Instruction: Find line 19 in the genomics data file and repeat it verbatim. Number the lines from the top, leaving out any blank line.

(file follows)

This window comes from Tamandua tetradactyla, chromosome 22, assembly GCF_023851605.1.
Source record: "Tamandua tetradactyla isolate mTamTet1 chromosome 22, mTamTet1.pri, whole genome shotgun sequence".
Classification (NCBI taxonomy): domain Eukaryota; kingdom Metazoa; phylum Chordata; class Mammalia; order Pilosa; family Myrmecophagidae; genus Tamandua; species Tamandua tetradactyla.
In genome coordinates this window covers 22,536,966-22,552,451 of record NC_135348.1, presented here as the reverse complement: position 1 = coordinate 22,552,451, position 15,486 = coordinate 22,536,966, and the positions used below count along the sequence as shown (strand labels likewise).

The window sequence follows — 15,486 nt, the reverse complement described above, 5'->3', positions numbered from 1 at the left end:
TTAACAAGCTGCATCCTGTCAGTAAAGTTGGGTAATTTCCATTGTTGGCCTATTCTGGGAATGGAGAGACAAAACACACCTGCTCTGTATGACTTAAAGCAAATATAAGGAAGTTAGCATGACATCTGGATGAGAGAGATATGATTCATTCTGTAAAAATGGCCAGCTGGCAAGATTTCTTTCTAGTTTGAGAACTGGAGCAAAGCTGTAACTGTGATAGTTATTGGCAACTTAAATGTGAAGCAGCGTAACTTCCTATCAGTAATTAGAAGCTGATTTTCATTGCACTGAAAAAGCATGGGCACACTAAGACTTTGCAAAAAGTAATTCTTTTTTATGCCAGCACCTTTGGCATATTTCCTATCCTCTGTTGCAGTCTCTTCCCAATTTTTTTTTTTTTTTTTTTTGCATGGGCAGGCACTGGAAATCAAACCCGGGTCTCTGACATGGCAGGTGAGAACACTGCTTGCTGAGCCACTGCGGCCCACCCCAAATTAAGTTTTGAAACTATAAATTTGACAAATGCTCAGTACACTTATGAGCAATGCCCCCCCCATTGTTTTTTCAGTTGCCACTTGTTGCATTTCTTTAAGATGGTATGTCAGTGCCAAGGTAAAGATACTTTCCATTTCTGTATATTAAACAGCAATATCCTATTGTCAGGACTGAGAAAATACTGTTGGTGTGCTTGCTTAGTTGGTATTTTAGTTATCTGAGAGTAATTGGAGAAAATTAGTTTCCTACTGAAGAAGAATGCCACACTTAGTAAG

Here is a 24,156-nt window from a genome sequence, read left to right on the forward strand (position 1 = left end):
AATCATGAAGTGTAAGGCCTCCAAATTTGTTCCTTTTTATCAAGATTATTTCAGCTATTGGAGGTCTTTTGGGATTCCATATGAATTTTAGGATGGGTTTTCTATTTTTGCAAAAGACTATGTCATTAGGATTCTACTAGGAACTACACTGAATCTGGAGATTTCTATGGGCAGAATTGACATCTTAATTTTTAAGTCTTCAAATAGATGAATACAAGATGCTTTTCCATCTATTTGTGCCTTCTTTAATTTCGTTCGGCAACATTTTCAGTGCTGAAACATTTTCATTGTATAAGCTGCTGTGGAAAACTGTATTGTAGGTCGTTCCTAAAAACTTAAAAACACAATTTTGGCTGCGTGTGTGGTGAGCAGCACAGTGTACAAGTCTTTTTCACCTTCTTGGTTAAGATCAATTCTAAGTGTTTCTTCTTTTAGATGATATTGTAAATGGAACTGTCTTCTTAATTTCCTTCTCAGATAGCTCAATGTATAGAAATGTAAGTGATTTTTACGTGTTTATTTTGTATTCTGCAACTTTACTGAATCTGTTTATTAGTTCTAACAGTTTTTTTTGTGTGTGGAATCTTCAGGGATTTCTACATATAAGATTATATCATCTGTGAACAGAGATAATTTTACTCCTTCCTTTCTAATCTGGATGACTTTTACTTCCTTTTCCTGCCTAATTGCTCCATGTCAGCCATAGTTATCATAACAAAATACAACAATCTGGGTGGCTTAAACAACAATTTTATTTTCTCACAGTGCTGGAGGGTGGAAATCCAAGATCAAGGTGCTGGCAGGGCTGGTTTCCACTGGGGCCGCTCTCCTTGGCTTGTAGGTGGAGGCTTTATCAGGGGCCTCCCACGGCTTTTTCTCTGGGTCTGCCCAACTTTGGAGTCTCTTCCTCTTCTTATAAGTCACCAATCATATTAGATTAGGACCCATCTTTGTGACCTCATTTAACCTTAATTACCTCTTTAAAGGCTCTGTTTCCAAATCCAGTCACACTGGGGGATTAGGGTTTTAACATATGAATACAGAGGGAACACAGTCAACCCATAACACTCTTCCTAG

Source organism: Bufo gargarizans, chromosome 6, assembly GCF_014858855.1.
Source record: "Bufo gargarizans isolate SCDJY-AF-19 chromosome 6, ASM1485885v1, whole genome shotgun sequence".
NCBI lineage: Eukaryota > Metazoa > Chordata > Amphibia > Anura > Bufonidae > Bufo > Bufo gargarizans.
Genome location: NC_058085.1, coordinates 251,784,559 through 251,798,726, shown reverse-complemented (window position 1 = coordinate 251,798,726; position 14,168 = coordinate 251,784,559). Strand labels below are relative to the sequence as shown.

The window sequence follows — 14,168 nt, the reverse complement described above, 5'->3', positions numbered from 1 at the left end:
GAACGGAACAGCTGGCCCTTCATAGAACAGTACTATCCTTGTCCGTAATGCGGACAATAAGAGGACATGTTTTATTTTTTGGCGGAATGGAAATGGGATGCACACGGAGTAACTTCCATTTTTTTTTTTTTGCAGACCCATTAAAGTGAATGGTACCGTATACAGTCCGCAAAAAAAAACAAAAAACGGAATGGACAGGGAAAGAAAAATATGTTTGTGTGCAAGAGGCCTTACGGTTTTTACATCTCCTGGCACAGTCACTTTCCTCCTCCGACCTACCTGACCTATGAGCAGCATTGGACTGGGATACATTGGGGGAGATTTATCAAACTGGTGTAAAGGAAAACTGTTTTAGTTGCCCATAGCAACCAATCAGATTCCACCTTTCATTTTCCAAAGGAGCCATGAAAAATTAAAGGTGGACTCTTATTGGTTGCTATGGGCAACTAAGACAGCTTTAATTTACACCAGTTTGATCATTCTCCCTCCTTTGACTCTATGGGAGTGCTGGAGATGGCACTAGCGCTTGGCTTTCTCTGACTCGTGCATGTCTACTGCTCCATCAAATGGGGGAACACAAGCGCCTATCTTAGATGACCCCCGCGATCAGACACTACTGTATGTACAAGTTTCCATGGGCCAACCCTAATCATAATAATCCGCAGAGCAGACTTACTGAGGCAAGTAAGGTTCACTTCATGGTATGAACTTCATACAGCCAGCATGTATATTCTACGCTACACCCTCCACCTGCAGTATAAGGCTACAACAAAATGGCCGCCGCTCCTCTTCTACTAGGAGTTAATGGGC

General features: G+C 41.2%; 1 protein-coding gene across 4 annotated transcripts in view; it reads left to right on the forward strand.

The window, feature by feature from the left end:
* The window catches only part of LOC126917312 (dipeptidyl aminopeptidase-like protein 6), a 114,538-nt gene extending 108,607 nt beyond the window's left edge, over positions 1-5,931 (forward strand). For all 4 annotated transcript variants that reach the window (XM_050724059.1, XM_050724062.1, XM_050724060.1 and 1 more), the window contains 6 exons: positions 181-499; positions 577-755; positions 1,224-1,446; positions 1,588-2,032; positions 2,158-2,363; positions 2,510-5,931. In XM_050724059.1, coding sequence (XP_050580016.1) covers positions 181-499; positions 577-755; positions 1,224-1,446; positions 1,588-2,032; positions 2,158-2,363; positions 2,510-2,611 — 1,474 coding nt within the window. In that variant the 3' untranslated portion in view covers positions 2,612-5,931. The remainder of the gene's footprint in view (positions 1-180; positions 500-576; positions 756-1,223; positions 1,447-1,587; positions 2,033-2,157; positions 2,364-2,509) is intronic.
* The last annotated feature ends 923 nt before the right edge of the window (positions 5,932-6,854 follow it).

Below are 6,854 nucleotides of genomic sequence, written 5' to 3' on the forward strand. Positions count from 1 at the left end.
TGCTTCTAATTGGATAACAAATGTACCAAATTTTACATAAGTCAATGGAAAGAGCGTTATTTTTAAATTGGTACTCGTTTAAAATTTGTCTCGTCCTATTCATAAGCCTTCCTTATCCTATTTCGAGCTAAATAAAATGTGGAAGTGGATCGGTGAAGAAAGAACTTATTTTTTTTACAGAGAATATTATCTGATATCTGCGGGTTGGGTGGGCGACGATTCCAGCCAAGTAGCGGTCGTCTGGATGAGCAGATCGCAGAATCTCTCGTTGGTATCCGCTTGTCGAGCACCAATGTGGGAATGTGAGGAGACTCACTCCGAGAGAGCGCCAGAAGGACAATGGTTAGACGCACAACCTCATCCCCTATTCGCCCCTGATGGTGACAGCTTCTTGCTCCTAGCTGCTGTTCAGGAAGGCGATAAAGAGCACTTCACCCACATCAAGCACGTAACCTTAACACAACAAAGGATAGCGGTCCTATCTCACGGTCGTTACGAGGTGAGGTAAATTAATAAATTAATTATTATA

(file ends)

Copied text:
Below are 6,854 nucleotides of genomic sequence, written 5' to 3' on the forward strand. Positions count from 1 at the left end.